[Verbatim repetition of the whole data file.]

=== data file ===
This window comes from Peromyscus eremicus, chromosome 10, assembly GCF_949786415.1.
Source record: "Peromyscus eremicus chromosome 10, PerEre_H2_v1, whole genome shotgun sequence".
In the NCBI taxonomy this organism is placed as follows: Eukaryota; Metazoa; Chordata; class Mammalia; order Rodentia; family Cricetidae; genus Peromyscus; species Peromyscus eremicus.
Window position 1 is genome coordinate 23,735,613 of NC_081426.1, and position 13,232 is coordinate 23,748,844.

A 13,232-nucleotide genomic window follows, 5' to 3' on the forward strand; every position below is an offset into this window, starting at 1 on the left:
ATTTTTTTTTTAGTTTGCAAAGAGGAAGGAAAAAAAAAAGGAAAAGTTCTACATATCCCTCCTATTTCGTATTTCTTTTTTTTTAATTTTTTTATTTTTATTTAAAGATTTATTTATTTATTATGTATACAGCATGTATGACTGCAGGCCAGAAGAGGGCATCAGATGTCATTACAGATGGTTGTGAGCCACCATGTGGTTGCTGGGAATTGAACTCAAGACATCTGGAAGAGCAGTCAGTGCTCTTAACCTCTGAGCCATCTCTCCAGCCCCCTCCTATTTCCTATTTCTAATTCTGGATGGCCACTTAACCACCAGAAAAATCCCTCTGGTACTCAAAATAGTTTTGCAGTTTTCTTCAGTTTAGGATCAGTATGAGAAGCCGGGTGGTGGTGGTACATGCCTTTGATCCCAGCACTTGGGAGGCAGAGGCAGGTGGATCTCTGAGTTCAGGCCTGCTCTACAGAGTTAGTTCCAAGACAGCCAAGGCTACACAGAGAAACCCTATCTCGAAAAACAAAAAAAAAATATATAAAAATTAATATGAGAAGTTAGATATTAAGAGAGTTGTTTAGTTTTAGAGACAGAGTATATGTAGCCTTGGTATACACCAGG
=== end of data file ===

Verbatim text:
This window comes from Peromyscus eremicus, chromosome 10, assembly GCF_949786415.1.
Source record: "Peromyscus eremicus chromosome 10, PerEre_H2_v1, whole genome shotgun sequence".
In the NCBI taxonomy this organism is placed as follows: Eukaryota; Metazoa; Chordata; class Mammalia; order Rodentia; family Cricetidae; genus Peromyscus; species Peromyscus eremicus.
Window position 1 is genome coordinate 23,735,613 of NC_081426.1, and position 13,232 is coordinate 23,748,844.

A 13,232-nucleotide genomic window follows, 5' to 3' on the forward strand; every position below is an offset into this window, starting at 1 on the left:
ATTTTTTTTTTAGTTTGCAAAGAGGAAGGAAAAAAAAAAGGAAAAGTTCTACATATCCCTCCTATTTCGTATTTCTTTTTTTTTAATTTTTTTATTTTTATTTAAAGATTTATTTATTTATTATGTATACAGCATGTATGACTGCAGGCCAGAAGAGGGCATCAGATGTCATTACAGATGGTTGTGAGCCACCATGTGGTTGCTGGGAATTGAACTCAAGACATCTGGAAGAGCAGTCAGTGCTCTTAACCTCTGAGCCATCTCTCCAGCCCCCTCCTATTTCCTATTTCTAATTCTGGATGGCCACTTAACCACCAGAAAAATCCCTCTGGTACTCAAAATAGTTTTGCAGTTTTCTTCAGTTTAGGATCAGTATGAGAAGCCGGGTGGTGGTGGTACATGCCTTTGATCCCAGCACTTGGGAGGCAGAGGCAGGTGGATCTCTGAGTTCAGGCCTGCTCTACAGAGTTAGTTCCAAGACAGCCAAGGCTACACAGAGAAACCCTATCTCGAAAAACAAAAAAAAAATATATAAAAATTAATATGAGAAGTTAGATATTAAGAGAGTTGTTTAGTTTTAGAGACAGAGTATATGTAGCCTTGGTATACACCAGG